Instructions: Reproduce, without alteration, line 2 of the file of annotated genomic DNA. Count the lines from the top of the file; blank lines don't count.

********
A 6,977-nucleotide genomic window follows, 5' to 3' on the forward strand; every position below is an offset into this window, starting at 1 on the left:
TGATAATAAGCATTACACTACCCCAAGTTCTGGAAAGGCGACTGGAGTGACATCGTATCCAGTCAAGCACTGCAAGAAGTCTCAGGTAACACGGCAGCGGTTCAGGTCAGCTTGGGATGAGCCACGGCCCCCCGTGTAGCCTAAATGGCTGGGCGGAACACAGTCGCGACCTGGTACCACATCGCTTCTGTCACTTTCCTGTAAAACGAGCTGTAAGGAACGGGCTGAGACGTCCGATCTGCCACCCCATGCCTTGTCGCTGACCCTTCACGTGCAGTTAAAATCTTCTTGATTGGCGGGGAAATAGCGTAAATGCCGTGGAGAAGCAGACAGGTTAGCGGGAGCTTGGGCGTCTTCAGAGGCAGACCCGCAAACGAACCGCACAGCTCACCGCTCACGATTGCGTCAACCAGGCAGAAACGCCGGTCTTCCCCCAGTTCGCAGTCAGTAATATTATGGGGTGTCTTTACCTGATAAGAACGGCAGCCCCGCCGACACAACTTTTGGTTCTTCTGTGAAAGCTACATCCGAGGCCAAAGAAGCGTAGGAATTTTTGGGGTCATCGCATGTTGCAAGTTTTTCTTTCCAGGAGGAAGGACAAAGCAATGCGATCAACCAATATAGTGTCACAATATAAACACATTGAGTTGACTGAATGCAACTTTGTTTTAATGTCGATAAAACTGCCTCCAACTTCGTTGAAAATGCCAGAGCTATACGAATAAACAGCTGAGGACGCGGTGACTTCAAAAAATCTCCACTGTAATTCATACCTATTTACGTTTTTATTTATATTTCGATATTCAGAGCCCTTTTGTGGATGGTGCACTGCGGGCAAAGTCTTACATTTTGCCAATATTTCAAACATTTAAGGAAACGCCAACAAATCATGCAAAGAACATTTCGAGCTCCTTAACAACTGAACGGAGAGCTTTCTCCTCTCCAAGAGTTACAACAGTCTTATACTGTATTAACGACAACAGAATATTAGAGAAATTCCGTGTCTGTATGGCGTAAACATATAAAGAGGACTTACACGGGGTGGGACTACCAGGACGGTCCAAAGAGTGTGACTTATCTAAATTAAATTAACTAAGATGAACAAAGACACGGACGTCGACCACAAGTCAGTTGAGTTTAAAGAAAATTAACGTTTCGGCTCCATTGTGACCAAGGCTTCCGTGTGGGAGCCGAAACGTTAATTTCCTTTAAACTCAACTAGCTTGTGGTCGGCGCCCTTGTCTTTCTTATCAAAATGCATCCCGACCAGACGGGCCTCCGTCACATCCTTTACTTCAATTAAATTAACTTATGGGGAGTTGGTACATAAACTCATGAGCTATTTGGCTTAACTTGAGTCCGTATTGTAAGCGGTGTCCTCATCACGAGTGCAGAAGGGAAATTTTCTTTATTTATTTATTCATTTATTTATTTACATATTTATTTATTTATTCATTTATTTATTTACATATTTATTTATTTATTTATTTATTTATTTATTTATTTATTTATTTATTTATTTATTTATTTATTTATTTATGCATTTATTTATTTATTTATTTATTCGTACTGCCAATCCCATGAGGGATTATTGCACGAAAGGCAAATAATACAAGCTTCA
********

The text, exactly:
TGATAATAAGCATTACACTACCCCAAGTTCTGGAAAGGCGACTGGAGTGACATCGTATCCAGTCAAGCACTGCAAGAAGTCTCAGGTAACACGGCAGCGGTTCAGGTCAGCTTGGGATGAGCCACGGCCCCCCGTGTAGCCTAAATGGCTGGGCGGAACACAGTCGCGACCTGGTACCACATCGCTTCTGTCACTTTCCTGTAAAACGAGCTGTAAGGAACGGGCTGAGACGTCCGATCTGCCACCCCATGCCTTGTCGCTGACCCTTCACGTGCAGTTAAAATCTTCTTGATTGGCGGGGAAATAGCGTAAATGCCGTGGAGAAGCAGACAGGTTAGCGGGAGCTTGGGCGTCTTCAGAGGCAGACCCGCAAACGAACCGCACAGCTCACCGCTCACGATTGCGTCAACCAGGCAGAAACGCCGGTCTTCCCCCAGTTCGCAGTCAGTAATATTATGGGGTGTCTTTACCTGATAAGAACGGCAGCCCCGCCGACACAACTTTTGGTTCTTCTGTGAAAGCTACATCCGAGGCCAAAGAAGCGTAGGAATTTTTGGGGTCATCGCATGTTGCAAGTTTTTCTTTCCAGGAGGAAGGACAAAGCAATGCGATCAACCAATATAGTGTCACAATATAAACACATTGAGTTGACTGAATGCAACTTTGTTTTAATGTCGATAAAACTGCCTCCAACTTCGTTGAAAATGCCAGAGCTATACGAATAAACAGCTGAGGACGCGGTGACTTCAAAAAATCTCCACTGTAATTCATACCTATTTACGTTTTTATTTATATTTCGATATTCAGAGCCCTTTTGTGGATGGTGCACTGCGGGCAAAGTCTTACATTTTGCCAATATTTCAAACATTTAAGGAAACGCCAACAAATCATGCAAAGAACATTTCGAGCTCCTTAACAACTGAACGGAGAGCTTTCTCCTCTCCAAGAGTTACAACAGTCTTATACTGTATTAACGACAACAGAATATTAGAGAAATTCCGTGTCTGTATGGCGTAAACATATAAAGAGGACTTACACGGGGTGGGACTACCAGGACGGTCCAAAGAGTGTGACTTATCTAAATTAAATTAACTAAGATGAACAAAGACACGGACGTCGACCACAAGTCAGTTGAGTTTAAAGAAAATTAACGTTTCGGCTCCATTGTGACCAAGGCTTCCGTGTGGGAGCCGAAACGTTAATTTCCTTTAAACTCAACTAGCTTGTGGTCGGCGCCCTTGTCTTTCTTATCAAAATGCATCCCGACCAGACGGGCCTCCGTCACATCCTTTACTTCAATTAAATTAACTTATGGGGAGTTGGTACATAAACTCATGAGCTATTTGGCTTAACTTGAGTCCGTATTGTAAGCGGTGTCCTCATCACGAGTGCAGAAGGGAAATTTTCTTTATTTATTTATTCATTTATTTATTTACATATTTATTTATTTATTCATTTATTTATTTACATATTTATTTATTTATTTATTTATTTATTTATTTATTTATTTATTTATTTATTTATTTATTTATTTATTTATGCATTTATTTATTTATTTATTTATTCGTACTGCCAATCCCATGAGGGATTATTGCACGAAAGGCAAATAATACAAGCTTCA